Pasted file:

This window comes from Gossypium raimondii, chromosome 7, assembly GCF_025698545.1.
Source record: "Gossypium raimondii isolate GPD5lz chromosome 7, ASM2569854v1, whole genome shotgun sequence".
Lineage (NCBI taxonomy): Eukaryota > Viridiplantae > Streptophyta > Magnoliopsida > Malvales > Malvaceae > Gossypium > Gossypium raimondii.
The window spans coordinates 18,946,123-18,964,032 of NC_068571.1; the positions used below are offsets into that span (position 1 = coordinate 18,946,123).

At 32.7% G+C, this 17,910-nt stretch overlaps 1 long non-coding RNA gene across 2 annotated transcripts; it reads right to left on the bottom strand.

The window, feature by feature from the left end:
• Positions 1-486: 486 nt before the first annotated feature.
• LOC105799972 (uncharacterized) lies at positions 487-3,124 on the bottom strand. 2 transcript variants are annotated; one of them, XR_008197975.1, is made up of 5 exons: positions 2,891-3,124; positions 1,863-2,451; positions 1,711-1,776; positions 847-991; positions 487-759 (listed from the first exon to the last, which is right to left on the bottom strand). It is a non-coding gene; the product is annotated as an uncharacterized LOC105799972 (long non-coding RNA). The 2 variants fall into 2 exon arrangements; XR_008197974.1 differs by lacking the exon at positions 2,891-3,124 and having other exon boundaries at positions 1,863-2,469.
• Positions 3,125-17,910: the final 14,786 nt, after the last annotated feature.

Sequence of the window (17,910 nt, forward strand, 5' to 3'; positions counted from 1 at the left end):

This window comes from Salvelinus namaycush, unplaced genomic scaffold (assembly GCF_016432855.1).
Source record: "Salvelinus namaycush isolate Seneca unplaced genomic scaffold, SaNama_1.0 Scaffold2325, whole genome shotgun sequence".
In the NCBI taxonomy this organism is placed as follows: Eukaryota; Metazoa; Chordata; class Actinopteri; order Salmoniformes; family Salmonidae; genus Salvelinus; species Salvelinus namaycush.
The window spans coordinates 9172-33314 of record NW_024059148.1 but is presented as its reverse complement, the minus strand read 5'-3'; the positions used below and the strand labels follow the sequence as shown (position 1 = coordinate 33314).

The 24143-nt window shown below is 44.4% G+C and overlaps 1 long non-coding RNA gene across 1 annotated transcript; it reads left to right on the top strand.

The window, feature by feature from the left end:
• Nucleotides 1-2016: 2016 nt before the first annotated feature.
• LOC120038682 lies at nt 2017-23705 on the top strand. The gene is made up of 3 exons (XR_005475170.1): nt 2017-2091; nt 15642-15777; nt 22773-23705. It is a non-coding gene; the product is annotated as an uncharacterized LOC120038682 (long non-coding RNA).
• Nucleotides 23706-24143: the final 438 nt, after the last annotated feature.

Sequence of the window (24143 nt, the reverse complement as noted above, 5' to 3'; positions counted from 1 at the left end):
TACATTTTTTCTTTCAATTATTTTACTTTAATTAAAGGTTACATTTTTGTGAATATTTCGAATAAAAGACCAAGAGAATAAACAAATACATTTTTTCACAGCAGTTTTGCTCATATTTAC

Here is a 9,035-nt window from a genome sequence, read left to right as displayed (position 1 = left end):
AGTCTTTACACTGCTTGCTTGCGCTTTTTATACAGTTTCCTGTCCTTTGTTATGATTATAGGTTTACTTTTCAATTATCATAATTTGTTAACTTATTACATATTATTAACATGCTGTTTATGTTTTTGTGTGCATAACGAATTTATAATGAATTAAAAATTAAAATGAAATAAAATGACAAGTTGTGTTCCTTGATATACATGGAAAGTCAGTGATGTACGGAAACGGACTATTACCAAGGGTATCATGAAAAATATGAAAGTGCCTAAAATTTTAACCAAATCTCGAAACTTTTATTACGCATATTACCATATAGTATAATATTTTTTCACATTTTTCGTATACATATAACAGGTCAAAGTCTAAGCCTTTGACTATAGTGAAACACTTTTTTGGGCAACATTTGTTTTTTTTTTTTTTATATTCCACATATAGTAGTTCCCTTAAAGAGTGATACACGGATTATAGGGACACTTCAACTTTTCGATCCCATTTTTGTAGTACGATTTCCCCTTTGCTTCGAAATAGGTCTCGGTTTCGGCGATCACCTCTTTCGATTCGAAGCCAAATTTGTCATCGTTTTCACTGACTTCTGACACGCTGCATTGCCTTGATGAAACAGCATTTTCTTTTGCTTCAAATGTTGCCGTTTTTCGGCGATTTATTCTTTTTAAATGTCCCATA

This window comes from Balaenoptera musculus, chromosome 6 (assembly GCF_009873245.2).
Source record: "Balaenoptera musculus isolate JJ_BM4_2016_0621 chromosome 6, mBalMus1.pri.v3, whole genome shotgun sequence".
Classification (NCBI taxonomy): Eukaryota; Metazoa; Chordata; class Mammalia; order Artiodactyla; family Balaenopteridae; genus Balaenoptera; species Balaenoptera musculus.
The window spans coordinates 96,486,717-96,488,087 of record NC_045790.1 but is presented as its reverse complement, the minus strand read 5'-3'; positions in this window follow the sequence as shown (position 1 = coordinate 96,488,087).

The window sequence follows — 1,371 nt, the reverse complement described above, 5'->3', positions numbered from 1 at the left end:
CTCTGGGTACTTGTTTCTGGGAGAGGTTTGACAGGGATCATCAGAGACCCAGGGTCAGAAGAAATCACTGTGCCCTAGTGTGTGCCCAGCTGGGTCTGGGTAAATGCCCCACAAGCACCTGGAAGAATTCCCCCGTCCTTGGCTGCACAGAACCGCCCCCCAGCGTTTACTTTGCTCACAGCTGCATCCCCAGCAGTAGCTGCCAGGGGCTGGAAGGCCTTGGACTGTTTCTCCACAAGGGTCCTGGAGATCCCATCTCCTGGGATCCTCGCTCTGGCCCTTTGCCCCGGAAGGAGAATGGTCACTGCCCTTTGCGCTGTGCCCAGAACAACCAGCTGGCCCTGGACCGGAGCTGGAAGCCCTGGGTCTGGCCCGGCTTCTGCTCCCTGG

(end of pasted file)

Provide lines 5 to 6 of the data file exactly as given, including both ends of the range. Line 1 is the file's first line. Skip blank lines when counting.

At 32.7% G+C, this 17,910-nt stretch overlaps 1 long non-coding RNA gene across 2 annotated transcripts; it reads right to left on the bottom strand.

The window, feature by feature from the left end: